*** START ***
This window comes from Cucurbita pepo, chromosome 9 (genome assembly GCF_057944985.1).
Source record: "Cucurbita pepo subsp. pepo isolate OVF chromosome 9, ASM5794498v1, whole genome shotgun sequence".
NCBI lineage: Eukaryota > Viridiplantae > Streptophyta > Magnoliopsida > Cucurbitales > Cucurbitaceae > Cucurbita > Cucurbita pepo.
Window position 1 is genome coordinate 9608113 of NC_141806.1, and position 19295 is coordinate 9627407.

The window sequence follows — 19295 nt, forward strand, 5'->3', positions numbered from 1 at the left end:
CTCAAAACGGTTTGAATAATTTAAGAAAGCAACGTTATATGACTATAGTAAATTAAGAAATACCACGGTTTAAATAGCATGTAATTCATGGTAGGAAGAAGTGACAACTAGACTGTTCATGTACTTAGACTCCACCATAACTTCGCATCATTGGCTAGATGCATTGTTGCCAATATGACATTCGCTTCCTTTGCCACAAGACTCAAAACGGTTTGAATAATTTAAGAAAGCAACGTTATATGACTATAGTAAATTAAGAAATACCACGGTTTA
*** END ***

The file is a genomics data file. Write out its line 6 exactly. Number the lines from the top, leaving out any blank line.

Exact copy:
CTCAAAACGGTTTGAATAATTTAAGAAAGCAACGTTATATGACTATAGTAAATTAAGAAATACCACGGTTTAAATAGCATGTAATTCATGGTAGGAAGAAGTGACAACTAGACTGTTCATGTACTTAGACTCCACCATAACTTCGCATCATTGGCTAGATGCATTGTTGCCAATATGACATTCGCTTCCTTTGCCACAAGACTCAAAACGGTTTGAATAATTTAAGAAAGCAACGTTATATGACTATAGTAAATTAAGAAATACCACGGTTTA